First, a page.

A census enumerator shows her badge
Illustrative photo of Census worker collecting survey responses. Nearly 17,000 workers will visit 1 million homes by the Sept. 30 deadline. U.S. Census Bureau

By Jonathan Greig

As door-to-door enumerators take to the streets in the final month of the 2020 Census, dozens of states and civil rights groups are suing the Trump administration over the decennial count, scheduled to end September 30. The plaintiffs say the administration expressly designed their regulations to undercount minority groups, such as Haitian Americans. 

“This administration’s perspective was that there were folks they didnt want to be counted, like undocumented folks and people with immigrant backgrounds,” said Santra Denis, president and founder of Avanse Ansanm. “The more that folks can remove power from us in terms of representation, [the] better it is for other folks.”

For as long as President Donald Trump has been in office, the White House has waged a public, overt battle against the Census Bureau’s efforts to count everyone. In hundreds of interviews, legal memoranda and speeches, Trump has disputed and fought the Bureau’s efforts to count anyone who is not a citizen, an act in direct violation of the U.S. Constitution.  

Trump’s actions, while legally unsuccessful, have had a noticeable effect on the census count. By mid-summer, many immigrant-heavy districts and census tracts reported record low response rates. Advocates said the publicity alone has had a chilling effect on the desire of immigrants and non-citizens to complete the census form.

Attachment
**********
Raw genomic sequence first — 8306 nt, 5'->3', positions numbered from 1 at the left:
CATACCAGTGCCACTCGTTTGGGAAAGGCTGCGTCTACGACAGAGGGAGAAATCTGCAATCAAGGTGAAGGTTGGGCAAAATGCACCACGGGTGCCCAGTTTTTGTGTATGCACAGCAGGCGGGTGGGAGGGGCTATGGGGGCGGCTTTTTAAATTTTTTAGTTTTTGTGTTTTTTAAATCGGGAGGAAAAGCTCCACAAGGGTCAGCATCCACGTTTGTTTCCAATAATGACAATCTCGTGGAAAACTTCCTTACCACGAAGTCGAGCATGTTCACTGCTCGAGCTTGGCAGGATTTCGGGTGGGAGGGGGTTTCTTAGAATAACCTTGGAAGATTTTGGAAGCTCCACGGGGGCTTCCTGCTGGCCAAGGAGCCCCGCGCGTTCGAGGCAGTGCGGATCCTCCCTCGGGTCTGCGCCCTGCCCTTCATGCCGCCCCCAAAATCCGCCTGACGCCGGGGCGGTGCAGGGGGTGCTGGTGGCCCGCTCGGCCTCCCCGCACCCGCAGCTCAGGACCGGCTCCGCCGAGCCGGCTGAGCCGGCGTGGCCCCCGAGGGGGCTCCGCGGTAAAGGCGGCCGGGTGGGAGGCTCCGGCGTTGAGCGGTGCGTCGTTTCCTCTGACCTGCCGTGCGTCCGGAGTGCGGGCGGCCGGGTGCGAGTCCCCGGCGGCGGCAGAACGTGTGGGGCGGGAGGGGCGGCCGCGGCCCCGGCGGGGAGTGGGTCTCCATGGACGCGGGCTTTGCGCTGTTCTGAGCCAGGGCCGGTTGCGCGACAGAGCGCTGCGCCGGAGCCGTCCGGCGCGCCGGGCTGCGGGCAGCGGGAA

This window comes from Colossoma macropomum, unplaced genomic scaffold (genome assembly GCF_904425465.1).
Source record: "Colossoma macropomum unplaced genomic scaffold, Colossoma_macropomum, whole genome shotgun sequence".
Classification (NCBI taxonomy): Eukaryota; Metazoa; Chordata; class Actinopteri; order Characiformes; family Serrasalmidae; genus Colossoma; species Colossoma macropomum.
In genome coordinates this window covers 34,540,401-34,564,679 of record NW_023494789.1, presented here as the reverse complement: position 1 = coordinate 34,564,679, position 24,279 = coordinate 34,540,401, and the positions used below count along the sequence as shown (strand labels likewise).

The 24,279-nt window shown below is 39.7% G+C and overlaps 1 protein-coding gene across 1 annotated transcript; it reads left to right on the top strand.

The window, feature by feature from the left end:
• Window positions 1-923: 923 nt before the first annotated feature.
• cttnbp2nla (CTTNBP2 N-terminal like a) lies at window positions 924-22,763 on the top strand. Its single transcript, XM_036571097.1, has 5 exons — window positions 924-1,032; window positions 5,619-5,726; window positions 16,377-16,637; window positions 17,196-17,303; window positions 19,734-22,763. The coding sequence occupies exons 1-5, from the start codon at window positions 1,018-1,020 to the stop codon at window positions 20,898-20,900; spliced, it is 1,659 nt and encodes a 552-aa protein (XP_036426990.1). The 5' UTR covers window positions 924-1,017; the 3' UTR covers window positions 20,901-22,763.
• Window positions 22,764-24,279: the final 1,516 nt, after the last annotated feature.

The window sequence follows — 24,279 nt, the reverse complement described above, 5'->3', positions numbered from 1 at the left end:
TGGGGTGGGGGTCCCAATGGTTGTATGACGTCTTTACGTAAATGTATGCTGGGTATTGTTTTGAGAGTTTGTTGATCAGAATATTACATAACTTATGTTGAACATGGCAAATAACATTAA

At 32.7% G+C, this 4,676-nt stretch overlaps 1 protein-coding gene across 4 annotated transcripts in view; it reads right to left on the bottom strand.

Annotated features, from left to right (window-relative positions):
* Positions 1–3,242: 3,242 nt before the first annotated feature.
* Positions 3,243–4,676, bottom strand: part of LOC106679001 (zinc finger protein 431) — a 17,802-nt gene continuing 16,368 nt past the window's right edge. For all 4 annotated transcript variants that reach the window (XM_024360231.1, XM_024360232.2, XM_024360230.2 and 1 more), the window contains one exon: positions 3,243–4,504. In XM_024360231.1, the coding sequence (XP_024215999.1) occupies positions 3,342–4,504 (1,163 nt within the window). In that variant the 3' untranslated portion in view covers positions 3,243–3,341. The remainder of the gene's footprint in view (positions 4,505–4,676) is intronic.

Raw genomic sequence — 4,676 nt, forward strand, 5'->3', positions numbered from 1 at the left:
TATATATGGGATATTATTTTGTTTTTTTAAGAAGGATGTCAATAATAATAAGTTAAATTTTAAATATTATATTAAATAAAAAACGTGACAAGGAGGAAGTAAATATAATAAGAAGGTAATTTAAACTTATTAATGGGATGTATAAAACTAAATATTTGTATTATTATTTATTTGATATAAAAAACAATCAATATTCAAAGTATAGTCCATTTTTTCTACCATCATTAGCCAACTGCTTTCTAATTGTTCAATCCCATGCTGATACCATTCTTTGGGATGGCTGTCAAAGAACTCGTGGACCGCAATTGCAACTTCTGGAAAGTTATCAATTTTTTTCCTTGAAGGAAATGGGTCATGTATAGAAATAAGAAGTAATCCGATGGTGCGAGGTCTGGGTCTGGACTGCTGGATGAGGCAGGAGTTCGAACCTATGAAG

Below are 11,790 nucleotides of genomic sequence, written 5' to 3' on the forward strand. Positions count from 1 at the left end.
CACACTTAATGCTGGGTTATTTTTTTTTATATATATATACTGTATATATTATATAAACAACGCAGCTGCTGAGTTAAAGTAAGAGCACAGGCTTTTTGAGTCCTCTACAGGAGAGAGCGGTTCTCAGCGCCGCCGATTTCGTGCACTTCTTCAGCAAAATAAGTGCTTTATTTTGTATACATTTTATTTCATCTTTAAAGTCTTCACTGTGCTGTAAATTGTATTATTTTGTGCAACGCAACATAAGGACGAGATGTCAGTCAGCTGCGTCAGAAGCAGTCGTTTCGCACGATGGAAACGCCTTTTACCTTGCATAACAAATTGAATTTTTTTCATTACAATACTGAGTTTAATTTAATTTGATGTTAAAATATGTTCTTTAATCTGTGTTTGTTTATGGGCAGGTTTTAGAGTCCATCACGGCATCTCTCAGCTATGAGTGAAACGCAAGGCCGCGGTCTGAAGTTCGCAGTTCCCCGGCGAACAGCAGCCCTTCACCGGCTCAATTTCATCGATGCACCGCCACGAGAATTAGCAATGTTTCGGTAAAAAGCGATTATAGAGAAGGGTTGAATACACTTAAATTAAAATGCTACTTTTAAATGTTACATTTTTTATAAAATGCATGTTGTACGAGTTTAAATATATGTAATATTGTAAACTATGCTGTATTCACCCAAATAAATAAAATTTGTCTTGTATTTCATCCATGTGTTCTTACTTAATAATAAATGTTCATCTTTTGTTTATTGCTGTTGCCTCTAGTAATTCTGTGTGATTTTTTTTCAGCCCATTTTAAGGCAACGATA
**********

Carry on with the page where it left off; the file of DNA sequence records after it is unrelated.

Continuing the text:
To counter the effects, leaders across the community are encouraging people to complete the census, often explaining that it determines how much money the community receives for such essential services as healthcare and education. Since the Sept. 30 deadline was announced, in-person enumeration efforts have also helped close the gap in self-response rates in states with large Haitian populations. 

“We have to keep drilling [into] our community that it is important to be counted,” said Pascale Bernard, vice president of Public Affairs and Organizing for Planned Parenthood of Greater New York. “Everything that we hold dear as people is at stake. COVID-19 has really shown the disparities in healthcare. When we’re looking at the zip codes that have been hardest hit, our people live in those zip codes.” 

As of Sept. 9, both New York and Florida are more than 80% counted thanks to the nonresponse follow-ups. Self-response rates hover around 62% in both states, with about 20% of people counted by in-person enumerators, according to the Census Bureau. 

To understand how Trump’s census undercounting strategy played out, here are the most disruptive tactics his administration attempted. 

The citizenship question

Trump fought tooth-and-nail to include the question, “Are you a Citizen of the United States?” The U.S. Supreme Court ruled it unconstitutional.